SSD controllers with a specific set of firmware only work with a subset of NAND chips. The controllers aren't nominally "work with anything" controllers. The wear characteristics vary between NAND chip implementations. NAND chip interactions are not 100% opaque to the controller.

Likelihood that Apple is going to use the same NAND chip implementations using now in a future 8,1 Mac Pro is pretty slim. Even if most of the internal implementation of the SSD controller is kept pretty much the same the firmware will highly likely will be tweak for the new set of NAND chips qualified on future Flash/NAND modules.

There should be spare parts for the current systems ( and whatever last iteration Intel systems that ship). But the ARM systems that follow aren't going to "refresh" that lifetime for these older system's parts.
 

deconstruct60

macrumors G5
Mar 10, 2009
12,435
3,986
Apple Silicon Macs will not use T2 any more. They’ll completely dump the T1/T2 model and go back to a single chip. Apple Silicon has everything T2 has built right in, after all.

Apple could still hang the same storage system directly off the SOC. But it’s not guaranteed.

No future Mac is guaranteed.

But given Apple's policy toward secure boot probably isn't going to change, the SSD controller probably is not going to be detached from the logic board. Doesn't particularly matter if the SSD controller is in the soldered on CPU SoC package or in the soldered on I/O support chipset. As long as Apple is locked into a tamper proof connection between secure enclave , boot code validation , and the SSD controller , the SSC controller is likely to be soldered down.
The relevant issue with whether solder down the NAND chips ( which in a non Laptop enclosure where z-height thickness is not a top pressing issue ... does not much much sense. ). It isn't guaranteed that Apple will continue to leave those NAND modules un-soldered to the motherboard , but it would be a dumb move to solder them down. Nothing substantive to be gained in doing that on an enclosure the size of the iMac or Mac Pro. ( Not really in the Mini either if simply eased up slightly on the dimensions. )



Pretty decent chance this won't be a single 'chip' solution. Even if the secure enclave and the SSD are stuffed onto the Apple die, the RAM for the security and SSD won't be on the SoC if it has a decently high TDP. ( The RAM isn't on the A_Z processors. ) . The main RAM will be in modules ( DIMMS). Same basic issue were nothing material to be gain by de-modularlizing the main RAM along with the main storage in a large (relative to 'ultrathin' laptops) enclosure ) .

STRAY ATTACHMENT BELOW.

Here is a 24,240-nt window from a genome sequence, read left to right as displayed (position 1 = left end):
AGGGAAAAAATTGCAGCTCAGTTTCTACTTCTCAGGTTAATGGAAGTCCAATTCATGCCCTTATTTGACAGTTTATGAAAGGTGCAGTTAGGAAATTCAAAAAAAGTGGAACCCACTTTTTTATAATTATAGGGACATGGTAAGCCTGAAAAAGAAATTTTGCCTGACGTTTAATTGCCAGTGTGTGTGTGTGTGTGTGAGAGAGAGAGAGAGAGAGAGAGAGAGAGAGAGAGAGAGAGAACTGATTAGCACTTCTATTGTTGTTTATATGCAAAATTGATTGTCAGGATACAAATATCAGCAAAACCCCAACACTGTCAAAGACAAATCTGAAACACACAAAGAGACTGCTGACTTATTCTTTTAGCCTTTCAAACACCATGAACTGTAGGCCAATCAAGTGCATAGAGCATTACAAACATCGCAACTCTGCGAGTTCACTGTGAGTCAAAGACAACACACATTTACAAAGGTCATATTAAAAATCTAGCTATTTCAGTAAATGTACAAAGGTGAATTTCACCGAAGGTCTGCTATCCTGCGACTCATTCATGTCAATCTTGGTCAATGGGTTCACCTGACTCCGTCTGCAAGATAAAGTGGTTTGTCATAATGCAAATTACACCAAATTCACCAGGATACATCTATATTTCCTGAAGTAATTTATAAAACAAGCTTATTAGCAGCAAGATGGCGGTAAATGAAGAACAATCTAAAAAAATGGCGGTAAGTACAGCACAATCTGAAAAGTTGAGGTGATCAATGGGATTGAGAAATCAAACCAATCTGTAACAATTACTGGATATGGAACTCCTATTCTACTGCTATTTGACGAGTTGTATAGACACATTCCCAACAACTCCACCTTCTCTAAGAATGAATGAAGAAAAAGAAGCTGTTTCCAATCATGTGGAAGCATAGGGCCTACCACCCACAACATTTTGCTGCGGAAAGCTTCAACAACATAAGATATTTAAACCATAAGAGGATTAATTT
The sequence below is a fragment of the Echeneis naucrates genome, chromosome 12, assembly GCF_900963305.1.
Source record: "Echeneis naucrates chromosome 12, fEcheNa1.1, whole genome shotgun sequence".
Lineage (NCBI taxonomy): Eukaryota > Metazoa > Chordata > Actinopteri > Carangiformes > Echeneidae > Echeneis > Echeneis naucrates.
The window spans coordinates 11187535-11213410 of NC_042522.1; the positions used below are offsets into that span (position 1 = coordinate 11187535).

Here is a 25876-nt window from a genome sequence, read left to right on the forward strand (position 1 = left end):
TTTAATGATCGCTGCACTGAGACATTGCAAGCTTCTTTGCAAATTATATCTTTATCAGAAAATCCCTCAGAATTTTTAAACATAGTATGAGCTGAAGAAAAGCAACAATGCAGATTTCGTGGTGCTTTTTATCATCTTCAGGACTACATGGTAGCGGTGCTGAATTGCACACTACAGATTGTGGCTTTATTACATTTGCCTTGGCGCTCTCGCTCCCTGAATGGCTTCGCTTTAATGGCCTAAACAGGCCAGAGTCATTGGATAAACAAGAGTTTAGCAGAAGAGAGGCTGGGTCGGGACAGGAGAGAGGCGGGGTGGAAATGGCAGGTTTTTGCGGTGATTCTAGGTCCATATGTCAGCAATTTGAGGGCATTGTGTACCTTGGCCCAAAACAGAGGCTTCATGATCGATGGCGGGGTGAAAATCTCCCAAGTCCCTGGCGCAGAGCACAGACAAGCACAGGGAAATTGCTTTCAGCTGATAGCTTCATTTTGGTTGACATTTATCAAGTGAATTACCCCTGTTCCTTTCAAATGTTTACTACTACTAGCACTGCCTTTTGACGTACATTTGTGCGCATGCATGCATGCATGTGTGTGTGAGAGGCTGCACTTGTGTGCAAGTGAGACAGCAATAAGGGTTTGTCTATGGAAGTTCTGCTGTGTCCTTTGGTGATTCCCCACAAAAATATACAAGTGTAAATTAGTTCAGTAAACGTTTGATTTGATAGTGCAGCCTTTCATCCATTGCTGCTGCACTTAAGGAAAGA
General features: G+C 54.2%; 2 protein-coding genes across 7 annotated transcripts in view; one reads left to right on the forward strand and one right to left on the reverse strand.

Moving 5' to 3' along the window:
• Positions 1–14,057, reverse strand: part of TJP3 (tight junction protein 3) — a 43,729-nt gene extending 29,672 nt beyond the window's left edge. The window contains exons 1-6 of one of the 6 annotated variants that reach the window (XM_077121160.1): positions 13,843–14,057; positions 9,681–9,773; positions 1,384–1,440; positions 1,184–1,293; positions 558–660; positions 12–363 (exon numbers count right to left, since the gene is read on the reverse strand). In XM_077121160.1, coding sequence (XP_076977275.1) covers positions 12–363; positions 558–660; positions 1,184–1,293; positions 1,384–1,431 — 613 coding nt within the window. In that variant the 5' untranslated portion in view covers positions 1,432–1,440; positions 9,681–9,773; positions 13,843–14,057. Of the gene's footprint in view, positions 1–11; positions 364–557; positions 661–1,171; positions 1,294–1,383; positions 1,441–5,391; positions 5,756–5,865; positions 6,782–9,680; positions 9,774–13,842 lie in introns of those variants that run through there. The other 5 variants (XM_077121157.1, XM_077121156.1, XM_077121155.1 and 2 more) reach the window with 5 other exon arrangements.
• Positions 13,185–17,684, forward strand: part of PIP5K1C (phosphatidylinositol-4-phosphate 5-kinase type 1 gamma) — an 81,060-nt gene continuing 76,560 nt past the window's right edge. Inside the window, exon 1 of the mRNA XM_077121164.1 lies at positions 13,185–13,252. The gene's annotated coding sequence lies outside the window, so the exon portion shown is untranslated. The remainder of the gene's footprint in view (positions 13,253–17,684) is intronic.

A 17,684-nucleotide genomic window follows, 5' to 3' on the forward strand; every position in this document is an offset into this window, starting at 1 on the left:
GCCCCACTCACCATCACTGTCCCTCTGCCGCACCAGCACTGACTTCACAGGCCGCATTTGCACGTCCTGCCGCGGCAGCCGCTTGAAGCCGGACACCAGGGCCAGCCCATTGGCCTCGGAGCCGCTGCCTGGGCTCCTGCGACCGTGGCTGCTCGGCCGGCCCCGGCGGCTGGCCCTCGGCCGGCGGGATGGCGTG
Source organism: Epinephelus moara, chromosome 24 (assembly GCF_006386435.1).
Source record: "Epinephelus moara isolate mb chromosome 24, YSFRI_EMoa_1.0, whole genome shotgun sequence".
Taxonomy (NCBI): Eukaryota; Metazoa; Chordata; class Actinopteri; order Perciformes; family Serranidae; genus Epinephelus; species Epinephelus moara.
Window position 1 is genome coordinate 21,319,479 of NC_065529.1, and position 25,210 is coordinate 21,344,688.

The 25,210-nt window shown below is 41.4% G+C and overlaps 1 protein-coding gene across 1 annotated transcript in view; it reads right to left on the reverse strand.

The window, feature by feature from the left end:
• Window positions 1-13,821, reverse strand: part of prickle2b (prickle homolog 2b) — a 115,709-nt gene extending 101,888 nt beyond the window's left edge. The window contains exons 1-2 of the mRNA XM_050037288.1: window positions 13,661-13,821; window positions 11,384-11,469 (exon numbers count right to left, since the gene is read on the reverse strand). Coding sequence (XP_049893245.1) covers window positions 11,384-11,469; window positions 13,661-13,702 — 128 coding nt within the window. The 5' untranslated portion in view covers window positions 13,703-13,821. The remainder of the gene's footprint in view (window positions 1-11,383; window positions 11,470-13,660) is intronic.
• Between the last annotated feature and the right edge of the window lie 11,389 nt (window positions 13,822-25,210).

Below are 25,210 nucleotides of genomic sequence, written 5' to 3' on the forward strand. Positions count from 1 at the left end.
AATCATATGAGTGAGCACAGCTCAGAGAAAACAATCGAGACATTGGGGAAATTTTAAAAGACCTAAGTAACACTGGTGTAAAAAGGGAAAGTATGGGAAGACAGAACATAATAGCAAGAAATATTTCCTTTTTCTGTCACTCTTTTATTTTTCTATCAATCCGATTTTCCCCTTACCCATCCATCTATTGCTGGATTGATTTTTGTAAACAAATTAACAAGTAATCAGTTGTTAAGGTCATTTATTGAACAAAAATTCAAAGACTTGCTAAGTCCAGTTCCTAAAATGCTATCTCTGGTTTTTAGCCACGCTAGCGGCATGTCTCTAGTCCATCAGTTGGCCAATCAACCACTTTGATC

If the Mac Pro CPUs are going to be large BOM cost item on the logic board it may make sense for Apple not to leave the T2-ish model and keep the SoC package somewhat pin/modular and leave the security stuff to another, much less expensive chip package that is soldered onto he logic board.

That is just higher replacement costs for Apple on narrow corner cases where some inexpensive part fails on logic board and Apple is out a whole another CPU SoC (at least during warranty period). And if crank up the repair costs too high going to get out of warranty abandonment of system raise substantially higher. Piss off enough folks out of an already small customer base and it will only get substantively smaller. Apple will squeeze lots more money out of a few , but long term that will probably bite them in the butt.
 
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goMac

Contributor
Apr 15, 2004
7,663
1,694
Pretty decent chance this won't be a single 'chip' solution. Even if the secure enclave and the SSD are stuffed onto the Apple die, the RAM for the security and SSD won't be on the SoC if it has a decently high TDP. ( The RAM isn't on the A_Z processors. ) . The main RAM will be in modules ( DIMMS). Same basic issue were nothing material to be gain by de-modularlizing the main RAM along with the main storage in a large (relative to 'ultrathin' laptops) enclosure )

Oh, the RAM and SSD themselves won't be part of the SOC. But the storage controller and encryption will move back on the chip, and T2 will go away. They can probably reuse the same connectors, but doesn't mean they will. The design of the board is at least going to change significantly.